Should I Buy My First House If I Don't Have a 20 Percent Down Payment?
We recently received a question from a reader who asked: “Do you really need a 20 percent down payment? That’s not a real thing, right? How can anyone save that much?” And she’s right. A lot of people do struggle to get that 20 percent. So what happens if you want to buy a home without it?
Say “hi” to PMI
If you’re going to take the plunge without having a full 20 percent down payment, you can expect to pay private mortgage insurance or PMI. It’s an extra fee on top of your mortgage that’s usually about 0.5%-1% of your total loan. So, if you’re taking out a loan for $200,000 you’ll be paying between $83 and $167 per month on top of your mortgage payment.
Is it worth it? It depends on how much you pay in rent. Taking the $200,000 mortgage example, your monthly mortgage payment with PMI would be around $1,120 depending on your interest rate, and if your rent is higher than that it might be worth it to deal with the PMI for a while.
Even if the combined mortgage and PMI payment is slightly higher than your rent, it might still be worth it. Because let’s face it, saving money can be hard. But with your mortgage, you’re forced to save every month. The money going to PMI could be equated to the money you'd be setting aside for a down payment if you had decided to save up for that cost. You're just already in the house when you're paying PMI.
Try to look at it this way, unless you want to move back home with you parents, you have to pay to live somewhere anyway. At least this way you’re building equity. If you ever need to, you can take out a HELOC and use that equity for things like going back to school, paying for child care, or putting an addition on your house.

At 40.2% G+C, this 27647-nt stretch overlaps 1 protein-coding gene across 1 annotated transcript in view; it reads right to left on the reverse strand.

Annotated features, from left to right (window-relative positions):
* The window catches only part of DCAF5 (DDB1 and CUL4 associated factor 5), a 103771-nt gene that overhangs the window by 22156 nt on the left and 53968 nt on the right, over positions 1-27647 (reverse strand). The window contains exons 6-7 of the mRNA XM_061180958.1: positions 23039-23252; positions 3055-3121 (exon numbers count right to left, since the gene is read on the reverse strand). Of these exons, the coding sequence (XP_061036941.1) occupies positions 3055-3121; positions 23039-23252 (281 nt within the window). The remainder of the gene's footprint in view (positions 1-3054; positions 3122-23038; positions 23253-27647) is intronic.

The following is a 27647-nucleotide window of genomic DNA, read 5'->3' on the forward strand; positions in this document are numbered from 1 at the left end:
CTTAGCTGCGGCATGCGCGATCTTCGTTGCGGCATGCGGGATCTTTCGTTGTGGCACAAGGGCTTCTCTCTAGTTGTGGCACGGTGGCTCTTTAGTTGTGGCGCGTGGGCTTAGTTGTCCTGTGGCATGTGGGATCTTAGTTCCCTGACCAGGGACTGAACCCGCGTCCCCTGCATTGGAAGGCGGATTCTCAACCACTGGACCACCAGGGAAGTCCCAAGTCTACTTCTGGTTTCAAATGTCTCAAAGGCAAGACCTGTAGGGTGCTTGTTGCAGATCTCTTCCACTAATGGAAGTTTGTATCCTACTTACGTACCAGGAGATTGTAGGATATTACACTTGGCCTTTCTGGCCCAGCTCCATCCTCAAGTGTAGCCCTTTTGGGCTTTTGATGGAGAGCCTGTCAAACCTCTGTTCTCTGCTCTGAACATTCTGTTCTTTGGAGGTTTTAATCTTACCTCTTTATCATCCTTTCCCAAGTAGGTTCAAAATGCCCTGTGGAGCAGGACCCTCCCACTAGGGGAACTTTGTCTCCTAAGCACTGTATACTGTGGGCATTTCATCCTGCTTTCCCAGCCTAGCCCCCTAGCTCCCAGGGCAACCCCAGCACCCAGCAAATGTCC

The other good news is that you only have to pay PMI until your equity is 20 percent of the value of your loan—or the amount you would have needed for the down payment in the first place.
First-time buyer programs
Just because 20% is the standard, that doesn’t mean that’s what you actually have to have saved for a down payment. There are plenty of first-time buyer programs that you might be able to take advantage of.
All these programs come with some restrictions, so you have to do your research upfront. For example, some of them, like the HUD 203(k) loan or the Dollar Home program, might mean you have to buy a fixer-upper and improve it.
Others, like USDA loans or the Good Neighbor Next Door program, are location-specific. Definitely, do a little research and ask your mortgage lender what types of loan programs you’re eligible for.
Interest rates are going up and you might be feeling some pressure to buy now instead of saving more. So, if you’re close to having the full 20% but just need some help, then you can consider a personal loan. These are loans from the bank that you can use for just about anything. If your monthly payment on the personal loan is less than the amount you’d be paying in private mortgage insurance, it’s a feasible option.
We recommend looking at any credit unions that are in your area. If you’re eligible to be a member, you can usually get a lower interest rate through them on your mortgage and your personal loan.
Don’t forget to factor in all the expenses
Owning a home is great. At least that’s what you keep telling yourself when you're grumbling about the air conditioner breaking when it’s 95 degrees outside or the hot water heater needing to be replaced. Unexpected expenses are the worst and unfortunately they’re part of home-ownership.
You can make the unexpected become the expected by factoring in things like your insurance, HOA fees, general maintenance costs, and an emergency fund, so that the unexpected becomes the expected. Be honest with yourself about whether or not you can afford all the extras, because they can add up quick!
So, is buying a house without a 20 percent down payment doable? Definitely. Should you do it? It depends.
Do you have more questions about buying a house? Check out our tips for first-time home buyers in our education center.